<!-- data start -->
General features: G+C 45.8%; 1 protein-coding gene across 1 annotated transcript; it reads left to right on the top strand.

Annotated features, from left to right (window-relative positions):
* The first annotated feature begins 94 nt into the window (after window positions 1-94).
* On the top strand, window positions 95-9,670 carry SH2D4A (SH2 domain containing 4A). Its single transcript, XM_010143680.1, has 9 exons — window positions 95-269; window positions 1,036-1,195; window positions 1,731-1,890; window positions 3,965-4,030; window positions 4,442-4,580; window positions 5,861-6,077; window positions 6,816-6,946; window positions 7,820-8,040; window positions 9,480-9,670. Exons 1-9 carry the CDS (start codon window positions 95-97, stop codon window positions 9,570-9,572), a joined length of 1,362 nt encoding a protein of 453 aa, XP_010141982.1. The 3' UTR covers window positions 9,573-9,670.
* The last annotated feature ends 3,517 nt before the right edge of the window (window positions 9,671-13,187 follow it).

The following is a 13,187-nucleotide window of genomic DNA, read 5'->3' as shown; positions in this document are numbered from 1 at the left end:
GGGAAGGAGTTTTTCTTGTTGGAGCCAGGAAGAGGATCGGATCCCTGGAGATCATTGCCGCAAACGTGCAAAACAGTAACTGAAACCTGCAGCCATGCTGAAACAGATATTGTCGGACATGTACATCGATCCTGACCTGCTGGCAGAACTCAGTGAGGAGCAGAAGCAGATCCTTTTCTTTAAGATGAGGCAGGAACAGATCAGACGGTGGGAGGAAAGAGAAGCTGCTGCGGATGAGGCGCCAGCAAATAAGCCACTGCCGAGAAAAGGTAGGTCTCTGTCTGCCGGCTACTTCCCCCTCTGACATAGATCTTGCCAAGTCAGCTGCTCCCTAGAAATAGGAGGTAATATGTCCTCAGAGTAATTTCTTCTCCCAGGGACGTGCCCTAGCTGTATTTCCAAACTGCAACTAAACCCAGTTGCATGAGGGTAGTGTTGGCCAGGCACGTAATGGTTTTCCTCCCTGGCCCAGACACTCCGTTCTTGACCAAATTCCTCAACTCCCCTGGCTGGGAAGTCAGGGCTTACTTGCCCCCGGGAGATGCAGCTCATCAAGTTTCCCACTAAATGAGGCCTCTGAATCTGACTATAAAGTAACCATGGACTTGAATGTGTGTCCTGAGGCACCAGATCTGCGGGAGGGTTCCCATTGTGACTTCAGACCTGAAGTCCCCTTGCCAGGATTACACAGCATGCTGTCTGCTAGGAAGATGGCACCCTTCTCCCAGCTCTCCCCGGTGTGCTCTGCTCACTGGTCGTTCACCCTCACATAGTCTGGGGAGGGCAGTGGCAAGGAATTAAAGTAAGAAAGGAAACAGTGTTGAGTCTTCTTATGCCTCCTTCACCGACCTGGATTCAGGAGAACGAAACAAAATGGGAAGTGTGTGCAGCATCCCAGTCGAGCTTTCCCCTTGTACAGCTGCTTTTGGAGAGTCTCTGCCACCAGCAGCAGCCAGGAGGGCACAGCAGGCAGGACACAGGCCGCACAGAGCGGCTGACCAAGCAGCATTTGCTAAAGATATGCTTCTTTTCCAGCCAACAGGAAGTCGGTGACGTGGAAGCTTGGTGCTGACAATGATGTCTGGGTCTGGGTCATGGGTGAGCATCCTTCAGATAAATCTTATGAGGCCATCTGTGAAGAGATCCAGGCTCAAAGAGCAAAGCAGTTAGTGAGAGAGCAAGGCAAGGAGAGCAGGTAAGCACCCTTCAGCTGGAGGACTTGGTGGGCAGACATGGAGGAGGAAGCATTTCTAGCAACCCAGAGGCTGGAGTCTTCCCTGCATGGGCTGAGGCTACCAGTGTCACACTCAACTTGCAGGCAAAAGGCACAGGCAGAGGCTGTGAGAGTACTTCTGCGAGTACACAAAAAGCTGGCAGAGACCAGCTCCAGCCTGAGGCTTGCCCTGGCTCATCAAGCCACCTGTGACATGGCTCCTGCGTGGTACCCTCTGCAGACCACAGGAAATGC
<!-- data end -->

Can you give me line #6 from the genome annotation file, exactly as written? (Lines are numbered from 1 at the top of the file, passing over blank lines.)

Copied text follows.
The following is a 13,187-nucleotide window of genomic DNA, read 5'->3' as shown; positions in this document are numbered from 1 at the left end: